I Am Mallika Chopra, a Writer and Entrepreneur, and I Am a Parent.

As a child, Mallika Chopra’s father, Deepak Chopra, asked her to study four questions: Who am I? What do I want? How can I serve? What am I grateful for? Now, as an entrepreneur, speaker, and author of Just Breathe , a new guide to meditation for children , Mallika uses these questions to help others discover their intentions and improve their lives. She has taught meditation to thousands of people around the world, including her two daughters, Tara and Leela. That’s how her parents are.

Name: Mallika Chopra Location: Santa Monica, California Work: Mom, Author, Speaker Family: Husband Sumant Mandal and daughters Tara (16) and Leela (14). Our dog is Yoda.

Tell us a little about your family and your career. Was life mostly according to plan or were there any surprises?

Life was a confusing journey for me. I’ve found that there are times when life seems to flow smoothly – relationships, health, inspiring work – and then something happens that makes me stop and ask, “Am I really happy? Am I doing what am I supposed to be doing? »I believe in constantly asking questions.

Tell us about your morning routine.

Morning is all it takes to get my kids on the bus by 6:57 am! The alarm goes off at 6:07 am, walk the dog, drink tea, get ready. My husband prepares breakfast for the girls. We have to get out of the house by 6:40, but it’s usually 6:45 and we hurry to the bus. Agree, this is not the most peaceful time of our days. After picking up the children, I come home, make coffee, sit in bed and meditate for 20 minutes. I hope my kids meditate on the bus when they go to school, but I’m sure they are actually just asleep!

How much outside help do you get as a parent? Who or what cannot you live without?

I am fortunate to have a family that is fully involved in raising my girls. My mom has been working with me since the day my first daughter was born. In fact, I got my MBA from Northwestern University’s Kellogg School of Management when I had a daughter, and my mother, mother-in-law, and aunt from India took turns watching my daughter as I ran back and forth to class.

What gadgets, apps, charts, or tools do you rely on?

Only my iPhone. Everything I need is there: phone, text, email, news, social media. And I like to measure how many steps I take each day.

Has the way you work changed the way you become a parent?

So I found my voice. When I knew that I was going to become a mom, I felt the need to study where I came from and what lessons I want to pass on to my children, and this is how I began to write and speak in public.

Do you involve your children in work?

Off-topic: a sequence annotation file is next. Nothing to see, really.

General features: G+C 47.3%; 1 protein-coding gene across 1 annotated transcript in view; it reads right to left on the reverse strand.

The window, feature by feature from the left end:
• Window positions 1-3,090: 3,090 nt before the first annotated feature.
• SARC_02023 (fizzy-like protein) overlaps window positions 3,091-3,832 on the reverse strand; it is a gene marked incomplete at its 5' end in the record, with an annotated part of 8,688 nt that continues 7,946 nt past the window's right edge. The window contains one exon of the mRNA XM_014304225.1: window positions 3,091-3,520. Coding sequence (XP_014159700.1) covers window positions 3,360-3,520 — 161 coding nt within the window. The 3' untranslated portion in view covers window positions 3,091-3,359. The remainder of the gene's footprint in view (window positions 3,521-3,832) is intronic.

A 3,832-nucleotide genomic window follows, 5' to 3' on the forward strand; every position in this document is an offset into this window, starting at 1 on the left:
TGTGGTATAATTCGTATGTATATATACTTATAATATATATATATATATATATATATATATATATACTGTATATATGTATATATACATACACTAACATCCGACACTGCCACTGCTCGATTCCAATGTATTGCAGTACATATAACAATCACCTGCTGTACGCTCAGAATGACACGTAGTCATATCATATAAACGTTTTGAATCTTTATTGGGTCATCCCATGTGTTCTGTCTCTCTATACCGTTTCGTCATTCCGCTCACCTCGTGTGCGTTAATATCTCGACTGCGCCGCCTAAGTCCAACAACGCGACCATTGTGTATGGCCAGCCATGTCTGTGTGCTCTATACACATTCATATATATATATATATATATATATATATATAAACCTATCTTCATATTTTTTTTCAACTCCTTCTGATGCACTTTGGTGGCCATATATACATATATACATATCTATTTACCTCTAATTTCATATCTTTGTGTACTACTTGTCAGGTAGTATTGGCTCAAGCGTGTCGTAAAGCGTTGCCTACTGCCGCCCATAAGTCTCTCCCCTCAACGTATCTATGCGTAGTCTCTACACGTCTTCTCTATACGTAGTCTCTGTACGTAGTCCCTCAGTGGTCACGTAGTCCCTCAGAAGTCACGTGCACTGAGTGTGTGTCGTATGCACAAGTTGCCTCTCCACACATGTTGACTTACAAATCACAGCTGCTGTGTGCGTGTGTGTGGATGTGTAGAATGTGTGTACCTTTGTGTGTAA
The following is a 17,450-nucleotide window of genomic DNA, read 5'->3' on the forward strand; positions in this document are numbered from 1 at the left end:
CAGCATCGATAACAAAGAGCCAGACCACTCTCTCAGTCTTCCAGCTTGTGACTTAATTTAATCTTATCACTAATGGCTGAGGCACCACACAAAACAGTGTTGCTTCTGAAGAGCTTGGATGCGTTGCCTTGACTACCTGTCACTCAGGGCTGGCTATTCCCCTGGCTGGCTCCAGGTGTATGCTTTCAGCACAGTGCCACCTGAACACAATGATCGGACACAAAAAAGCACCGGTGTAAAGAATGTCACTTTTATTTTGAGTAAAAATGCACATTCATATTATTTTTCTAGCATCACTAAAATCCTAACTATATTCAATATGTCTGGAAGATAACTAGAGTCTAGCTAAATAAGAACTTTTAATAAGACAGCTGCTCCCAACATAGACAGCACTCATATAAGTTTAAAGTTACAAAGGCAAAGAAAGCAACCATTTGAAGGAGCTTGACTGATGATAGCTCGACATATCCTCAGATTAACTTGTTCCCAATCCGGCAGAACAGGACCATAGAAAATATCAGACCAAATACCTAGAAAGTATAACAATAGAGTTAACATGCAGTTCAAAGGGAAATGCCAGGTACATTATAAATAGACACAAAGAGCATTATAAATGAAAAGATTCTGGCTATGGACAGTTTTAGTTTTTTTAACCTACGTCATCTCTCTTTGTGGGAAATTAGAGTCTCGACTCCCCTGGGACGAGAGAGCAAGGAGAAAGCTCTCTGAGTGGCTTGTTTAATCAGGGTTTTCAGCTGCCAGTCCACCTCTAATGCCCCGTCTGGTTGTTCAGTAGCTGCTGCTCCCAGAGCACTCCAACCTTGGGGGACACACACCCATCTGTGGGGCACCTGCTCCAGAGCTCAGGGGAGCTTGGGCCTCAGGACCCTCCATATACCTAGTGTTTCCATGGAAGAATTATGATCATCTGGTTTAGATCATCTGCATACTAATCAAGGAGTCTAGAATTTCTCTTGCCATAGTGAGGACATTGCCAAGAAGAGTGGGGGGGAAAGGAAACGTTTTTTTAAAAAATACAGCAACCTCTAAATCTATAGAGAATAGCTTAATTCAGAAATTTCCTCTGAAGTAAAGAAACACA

Yes, my children are fully involved in my work and are very proud of it. When I decided to write Just Breathe , I actually sat down with them to understand what creates stress and anxiety for them and their friends, from taking a test to social media to feeling confused.

How do you like your evening routine?

Unlike in the morning, our evenings are relaxed. My kids are usually at home after school. They do their homework, and we try to have lunch together every night. I love that my family talks about today, and in general we are all obsessed with the news, so current events take up a lot of conversations at dinner.

I’m a sleep freak, so I require everyone to go to bed by 9 pm, with rare exceptions at night when they need to start their lessons later.

What’s your favorite technique for staying in the moment when things start to feel overwhelming?

Whenever I feel depressed, angry, or frustrated, I STOP. S-stop. T-Take three breaths. O-Watch the body. P-Continue. This practice helps you move from a fight-or-flight regime to a more thoughtful response to any situation.

It’s so easy for kids to press our buttons – because they know exactly which ones to press – and sometimes we react in ways that we later regret. The STOP exercise helped me pause and respond more consciously and appropriately. It saved me from unintentional statements or actions that I might later regret.

Tell us about the family ritual.

It’s inappropriate, but we love watching shows like Scandal and Empire together! I solve the puzzle while the rest of the family and Yoda are resting on the couch.

What are you most proud of as a parent?

Knowing that my daughters are kind and respectful. Often strangers come up to me and say that my daughters are polite and charming, and I shine with joy.

What moment are you least proud of?

I read my daughter’s diary and undermine her confidence.

What do you want your children to learn from your example?

The importance of gratitude is not only for material things, but also for relationships, opportunities, and the planet.

What’s the hardest part about being a parent?

Trust. Recently, my daughter started driving. It took the confidence that she could take care of herself on a whole different level!

What’s your favorite part of the day?

Pick up my girls from the bus and hear about their days. Even on days when they share little with each other, just sitting in the car while decompression is a good time together. It is a daily ritual that makes it predictable and so special to me. Now that my oldest daughter is driving and driving her sister to school, I will desperately be looking for something new to replace this special time.

The only thing I would like to say to other parents who are pursuing a career:

Don’t try to do everything – make the right choices and be ready to let go of some things. As a parent, I’ve found that I just need to think differently about time. Flexibility gives you a lot of freedom.


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